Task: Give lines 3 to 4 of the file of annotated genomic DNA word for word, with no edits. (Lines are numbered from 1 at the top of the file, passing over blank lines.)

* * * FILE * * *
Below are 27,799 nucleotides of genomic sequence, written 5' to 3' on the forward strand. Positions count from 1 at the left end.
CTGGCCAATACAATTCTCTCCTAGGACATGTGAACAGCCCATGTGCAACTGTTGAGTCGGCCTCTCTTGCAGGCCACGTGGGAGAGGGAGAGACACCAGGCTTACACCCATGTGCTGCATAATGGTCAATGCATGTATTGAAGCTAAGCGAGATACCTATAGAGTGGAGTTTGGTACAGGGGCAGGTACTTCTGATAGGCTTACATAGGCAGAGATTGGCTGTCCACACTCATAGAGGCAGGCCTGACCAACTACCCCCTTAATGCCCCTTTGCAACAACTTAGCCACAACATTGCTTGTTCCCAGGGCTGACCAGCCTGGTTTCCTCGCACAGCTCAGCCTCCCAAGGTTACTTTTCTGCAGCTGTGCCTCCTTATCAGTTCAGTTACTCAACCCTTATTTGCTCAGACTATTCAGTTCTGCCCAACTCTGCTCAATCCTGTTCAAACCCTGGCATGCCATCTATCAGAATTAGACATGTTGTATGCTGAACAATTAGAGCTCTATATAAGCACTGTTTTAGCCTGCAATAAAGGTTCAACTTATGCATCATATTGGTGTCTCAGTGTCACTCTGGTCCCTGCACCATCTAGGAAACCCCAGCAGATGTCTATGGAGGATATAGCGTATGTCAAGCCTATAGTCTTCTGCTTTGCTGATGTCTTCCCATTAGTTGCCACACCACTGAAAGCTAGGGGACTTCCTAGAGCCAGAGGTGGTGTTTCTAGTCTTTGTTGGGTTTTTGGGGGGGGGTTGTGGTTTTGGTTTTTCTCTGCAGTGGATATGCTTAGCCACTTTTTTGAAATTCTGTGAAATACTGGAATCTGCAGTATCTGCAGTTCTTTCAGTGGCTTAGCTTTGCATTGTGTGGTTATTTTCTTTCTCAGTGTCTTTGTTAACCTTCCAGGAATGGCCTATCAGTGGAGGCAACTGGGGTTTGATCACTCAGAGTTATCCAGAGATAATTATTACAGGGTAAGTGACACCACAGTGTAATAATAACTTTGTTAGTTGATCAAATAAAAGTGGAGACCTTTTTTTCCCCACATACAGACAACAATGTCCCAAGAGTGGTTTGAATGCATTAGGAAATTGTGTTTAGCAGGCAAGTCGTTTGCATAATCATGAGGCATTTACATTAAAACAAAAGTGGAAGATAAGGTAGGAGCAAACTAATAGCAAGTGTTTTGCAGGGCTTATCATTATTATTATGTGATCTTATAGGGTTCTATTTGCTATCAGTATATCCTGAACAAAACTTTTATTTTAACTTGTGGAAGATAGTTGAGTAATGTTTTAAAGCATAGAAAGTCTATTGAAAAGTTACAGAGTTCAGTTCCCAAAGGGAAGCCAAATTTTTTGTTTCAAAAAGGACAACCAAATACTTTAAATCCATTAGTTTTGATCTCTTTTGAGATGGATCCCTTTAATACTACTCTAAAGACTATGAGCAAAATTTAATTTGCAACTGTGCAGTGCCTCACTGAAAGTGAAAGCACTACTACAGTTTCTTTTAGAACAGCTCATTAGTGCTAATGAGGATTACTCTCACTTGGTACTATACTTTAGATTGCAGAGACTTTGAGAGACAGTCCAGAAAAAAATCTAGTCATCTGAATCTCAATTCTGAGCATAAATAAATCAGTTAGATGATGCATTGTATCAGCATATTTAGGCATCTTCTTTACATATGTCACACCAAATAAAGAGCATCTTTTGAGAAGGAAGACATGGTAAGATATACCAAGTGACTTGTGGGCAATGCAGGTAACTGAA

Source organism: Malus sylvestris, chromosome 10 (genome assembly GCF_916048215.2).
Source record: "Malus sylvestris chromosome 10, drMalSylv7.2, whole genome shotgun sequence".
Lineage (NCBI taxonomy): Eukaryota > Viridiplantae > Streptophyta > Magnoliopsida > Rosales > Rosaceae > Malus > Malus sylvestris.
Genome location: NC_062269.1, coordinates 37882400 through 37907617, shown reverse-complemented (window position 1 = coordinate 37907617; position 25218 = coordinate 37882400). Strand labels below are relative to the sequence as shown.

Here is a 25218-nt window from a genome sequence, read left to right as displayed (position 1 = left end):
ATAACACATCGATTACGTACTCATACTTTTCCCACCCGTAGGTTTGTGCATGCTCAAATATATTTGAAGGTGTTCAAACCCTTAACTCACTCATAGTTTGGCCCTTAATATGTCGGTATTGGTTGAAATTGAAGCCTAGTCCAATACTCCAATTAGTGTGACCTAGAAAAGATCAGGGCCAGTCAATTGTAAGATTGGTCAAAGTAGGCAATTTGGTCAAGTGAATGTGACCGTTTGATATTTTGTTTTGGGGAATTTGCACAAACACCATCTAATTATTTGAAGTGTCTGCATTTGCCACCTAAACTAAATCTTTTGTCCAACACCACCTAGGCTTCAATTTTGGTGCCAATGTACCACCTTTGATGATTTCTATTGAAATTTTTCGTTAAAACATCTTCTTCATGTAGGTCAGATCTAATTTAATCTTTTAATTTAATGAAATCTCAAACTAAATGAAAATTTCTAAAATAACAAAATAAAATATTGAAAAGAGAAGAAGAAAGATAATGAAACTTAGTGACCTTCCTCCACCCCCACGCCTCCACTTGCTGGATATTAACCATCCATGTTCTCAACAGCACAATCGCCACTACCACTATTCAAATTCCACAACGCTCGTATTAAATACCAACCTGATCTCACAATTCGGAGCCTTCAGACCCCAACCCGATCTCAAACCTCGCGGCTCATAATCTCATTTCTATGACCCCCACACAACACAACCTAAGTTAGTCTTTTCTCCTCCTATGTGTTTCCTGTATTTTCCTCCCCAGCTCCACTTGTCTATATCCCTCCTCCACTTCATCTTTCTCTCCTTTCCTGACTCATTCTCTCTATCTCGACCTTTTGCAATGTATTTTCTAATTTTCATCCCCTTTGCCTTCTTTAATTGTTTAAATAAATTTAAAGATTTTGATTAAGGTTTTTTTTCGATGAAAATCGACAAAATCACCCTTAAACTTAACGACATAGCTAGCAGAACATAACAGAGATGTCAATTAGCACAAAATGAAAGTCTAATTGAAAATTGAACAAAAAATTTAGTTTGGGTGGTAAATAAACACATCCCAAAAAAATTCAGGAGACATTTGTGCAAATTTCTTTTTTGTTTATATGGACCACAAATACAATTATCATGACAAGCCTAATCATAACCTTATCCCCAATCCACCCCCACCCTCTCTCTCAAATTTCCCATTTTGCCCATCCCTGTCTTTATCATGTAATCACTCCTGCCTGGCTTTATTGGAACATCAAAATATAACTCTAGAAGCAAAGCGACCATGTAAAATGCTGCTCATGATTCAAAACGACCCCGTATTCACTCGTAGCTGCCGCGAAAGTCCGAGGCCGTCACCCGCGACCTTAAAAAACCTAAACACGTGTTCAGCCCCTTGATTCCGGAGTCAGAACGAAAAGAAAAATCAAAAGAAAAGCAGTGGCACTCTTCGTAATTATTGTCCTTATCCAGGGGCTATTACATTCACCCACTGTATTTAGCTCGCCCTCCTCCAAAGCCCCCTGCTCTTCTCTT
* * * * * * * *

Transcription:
Source organism: Malus sylvestris, chromosome 10 (genome assembly GCF_916048215.2).
Source record: "Malus sylvestris chromosome 10, drMalSylv7.2, whole genome shotgun sequence".